Bultena named one of 10 Piper Professors

MSU Texas’ Bultena honored with prestigious Texas professor award

In another life, Charles Bultena was an engineer with a career that took him around the world. In 1995, he left that 14-year career to teach at Midwestern State University because of a love for teaching and students that grew out of his years of youth and college ministry.

That decision has been rewarded as Bultena, Associate Professor of Management, was named one of 10 Piper Professors, an honor awarded annually to Texas professors for superior teaching at the college level.

“I was shocked and humbled when I got word of the award, especially when I considered our last two recipients at MSU, Mike Collins and Emily LaBeff,” Bultena said. “They were awesome teachers who loved students and students loved them. The Piper Award is the greatest honor of my career at MSU. I am grateful to my students, our faculty, and to MSU for supporting me and making teaching the top priority.”

Provost and Vice President for Academic Affairs James Johnston said that MSU Texas prides itself on being a teaching-focused, student-centered institution. “I believe Dr. Bultena is an outstanding representative of that philosophy. He balances the scholarly expectations of an accredited business college with a dedication to his teaching.”

To be considered for Piper Professor honors, each of the six colleges nominate one professor for the award. The Faculty Senate reviews the nominations and votes on the MSU Texas nominee, which is submitted to the Piper Foundation. “To be the MSU nominee is an honor in itself,” Bultena said.

MSU Texas President Suzanne Shipley said, “Dr. Bultena’s energy in the classroom and dedication to his students are exemplary of the prestigious Piper Professor Award. As recipient he joins historic campus leaders like Arthur Beyer, one of only seven MSU faculty to earn this accolade. We are gratified that the Piper Foundation has chosen to recognize Dr. Bultena for his tireless commitment to teaching excellence at MSU Texas.”

Bultena believes his years in engineering have made him a better teacher and they reinforce one of his teaching philosophies. “Better to teach from a raging river than a stagnant pond” is his title for bringing outside real-world experiences into the classroom, whether that is through his own knowledge from his previous work, by staying involved in business and community, or inviting industry leaders to classes to share their own experiences.

As a professor who based his teaching philosophy on face-to-face interaction and giving students reasons to come to class, Bultena said that teaching through the pandemic had been a challenge and brought about some swift changes in his methods. For his organizational behavior class, he would invite guest speakers, give realistic exercises, show video clips and materials, and assign creative projects and student presentations, all mixed with a dose of pop culture.

“What made it so hard is that I got close to my students during live streaming. I felt a great responsibility not to let them down,” Bultena said. “While I’m grateful we had tools to carry on, my mission is to make a difference in students’ lives. For me, that is best done in person.”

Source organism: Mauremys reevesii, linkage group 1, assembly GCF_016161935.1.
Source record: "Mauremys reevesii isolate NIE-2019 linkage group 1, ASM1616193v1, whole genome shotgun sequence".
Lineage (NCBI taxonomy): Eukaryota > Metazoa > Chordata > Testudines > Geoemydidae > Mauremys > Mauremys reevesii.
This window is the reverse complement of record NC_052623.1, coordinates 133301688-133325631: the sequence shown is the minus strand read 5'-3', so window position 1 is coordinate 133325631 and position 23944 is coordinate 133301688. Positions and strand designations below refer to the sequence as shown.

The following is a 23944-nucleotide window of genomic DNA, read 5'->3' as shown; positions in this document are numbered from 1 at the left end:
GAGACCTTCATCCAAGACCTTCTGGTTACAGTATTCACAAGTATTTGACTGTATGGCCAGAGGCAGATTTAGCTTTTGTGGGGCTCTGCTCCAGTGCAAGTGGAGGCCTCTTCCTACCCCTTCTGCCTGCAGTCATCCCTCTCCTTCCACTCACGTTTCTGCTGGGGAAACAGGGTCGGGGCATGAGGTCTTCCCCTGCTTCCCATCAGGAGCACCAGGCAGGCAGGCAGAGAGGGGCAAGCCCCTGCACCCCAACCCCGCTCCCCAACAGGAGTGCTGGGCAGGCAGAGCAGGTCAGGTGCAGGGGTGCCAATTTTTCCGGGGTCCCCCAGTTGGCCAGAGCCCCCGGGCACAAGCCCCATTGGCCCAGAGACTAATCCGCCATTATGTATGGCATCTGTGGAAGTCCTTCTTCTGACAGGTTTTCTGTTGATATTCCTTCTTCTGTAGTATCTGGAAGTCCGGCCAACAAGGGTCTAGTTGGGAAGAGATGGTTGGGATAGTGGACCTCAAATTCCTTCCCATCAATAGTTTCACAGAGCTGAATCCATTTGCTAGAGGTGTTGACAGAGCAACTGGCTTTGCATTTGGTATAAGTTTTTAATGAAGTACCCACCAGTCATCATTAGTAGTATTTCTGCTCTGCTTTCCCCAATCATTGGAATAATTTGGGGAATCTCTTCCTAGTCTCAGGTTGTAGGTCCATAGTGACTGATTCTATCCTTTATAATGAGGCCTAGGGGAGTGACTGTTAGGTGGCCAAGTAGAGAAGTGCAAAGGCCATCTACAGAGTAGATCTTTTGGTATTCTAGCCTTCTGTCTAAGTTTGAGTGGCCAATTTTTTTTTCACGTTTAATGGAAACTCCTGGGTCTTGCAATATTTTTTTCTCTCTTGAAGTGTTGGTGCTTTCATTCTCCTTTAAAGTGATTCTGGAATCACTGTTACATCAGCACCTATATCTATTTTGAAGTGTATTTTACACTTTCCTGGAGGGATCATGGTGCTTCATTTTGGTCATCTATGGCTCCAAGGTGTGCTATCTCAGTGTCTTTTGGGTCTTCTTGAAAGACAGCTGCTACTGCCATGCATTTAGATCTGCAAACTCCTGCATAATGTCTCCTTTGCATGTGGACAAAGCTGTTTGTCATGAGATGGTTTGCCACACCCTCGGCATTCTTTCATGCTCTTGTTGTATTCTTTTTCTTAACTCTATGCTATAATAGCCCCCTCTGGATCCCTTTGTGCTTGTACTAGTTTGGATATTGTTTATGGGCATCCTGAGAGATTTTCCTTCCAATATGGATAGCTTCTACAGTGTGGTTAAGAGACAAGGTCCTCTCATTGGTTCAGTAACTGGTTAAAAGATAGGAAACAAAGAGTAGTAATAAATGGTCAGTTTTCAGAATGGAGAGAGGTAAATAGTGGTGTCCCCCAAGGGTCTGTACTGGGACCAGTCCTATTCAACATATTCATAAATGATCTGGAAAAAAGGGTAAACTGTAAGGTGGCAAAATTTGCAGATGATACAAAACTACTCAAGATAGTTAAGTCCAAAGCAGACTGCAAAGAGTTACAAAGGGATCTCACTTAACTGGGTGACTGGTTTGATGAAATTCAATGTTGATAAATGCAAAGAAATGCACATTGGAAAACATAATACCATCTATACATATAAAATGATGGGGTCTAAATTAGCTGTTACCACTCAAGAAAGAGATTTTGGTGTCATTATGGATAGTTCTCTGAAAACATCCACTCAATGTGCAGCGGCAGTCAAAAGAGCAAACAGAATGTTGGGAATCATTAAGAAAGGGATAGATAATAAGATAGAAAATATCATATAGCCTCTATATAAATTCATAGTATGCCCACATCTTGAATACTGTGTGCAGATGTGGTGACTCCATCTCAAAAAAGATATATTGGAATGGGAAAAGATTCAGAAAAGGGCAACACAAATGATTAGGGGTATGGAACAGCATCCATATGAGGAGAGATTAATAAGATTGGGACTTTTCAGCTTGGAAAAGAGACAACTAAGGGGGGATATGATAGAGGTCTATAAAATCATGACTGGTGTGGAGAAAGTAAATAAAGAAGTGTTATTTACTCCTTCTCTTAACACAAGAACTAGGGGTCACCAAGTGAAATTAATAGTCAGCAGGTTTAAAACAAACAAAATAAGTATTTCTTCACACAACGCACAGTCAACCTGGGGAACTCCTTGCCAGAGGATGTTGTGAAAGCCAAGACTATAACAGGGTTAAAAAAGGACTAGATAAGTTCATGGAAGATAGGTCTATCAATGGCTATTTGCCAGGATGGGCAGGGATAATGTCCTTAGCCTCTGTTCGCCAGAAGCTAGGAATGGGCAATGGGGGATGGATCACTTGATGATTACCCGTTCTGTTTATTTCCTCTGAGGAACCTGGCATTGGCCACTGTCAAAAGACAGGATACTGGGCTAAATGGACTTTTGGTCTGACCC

It is in person that Bultena can put into effect another of his philosophies. “I Hear and I Forget, I See and I Remember, I Do and I Understand.” With hands-on exercises mixed with students’ own life experiences, the course comes to life and prepares students for when they are out in the world.

Bultena realizes that time is fleeting with students these days. That only increases his desire to connect with them and to do that, he takes a sincere interest in his students. “Value them, support them in the best and worst of times, and help them grow in your classes. Make sure their well-being is the most important course objective. It’s a partnership – we’re sharing this little slice of our lives together that we’ll always remember,” he said.

Bultena is also an MSU Texas alumnus. He earned his Bachelor in Business Administration in 1981 and his MBA in 1989. He earned his Ph.D. in Organization Behavior/Human Resource Management in 1998 from the University of North Texas.

When Bultena was considering his career change in 1995, he talked to Professor Emeritus of Management Chuck Ramser, who has been with MSU Texas since 1969. Bultena considers Ramser his teaching mentor. “He said ‘I’ve been here 25 years, but it feels like 5. It’s been fun!’ Twenty-five years later I can say the same.”

In addition to Collins, who received the award in 2008; LaBeff, who was honored in 1992; and Beyer, 1987; other MSU Texas recipients are Jean Autret, 1961; Joseph Satin, 1967; and Harry Brown, 1981.

About the Piper Professor Award and the Minnie Stevens Piper Foundation

The Piper Award is the premier teaching award in Texas Higher Education, honoring 10 Texas professors each year. Begun in 1958, with eight awards, the roster of Piper Professors includes outstanding professors from two and four-year colleges and universities, public and private. The Piper Professor Award recognizes professors for outstanding academic and scholarly achievement and for dedication to the teaching profession. The award includes a certificate of merit, a gold pin, and a $5,000 stipend. The Piper Foundation also funds student loans and scholarships to high school seniors.

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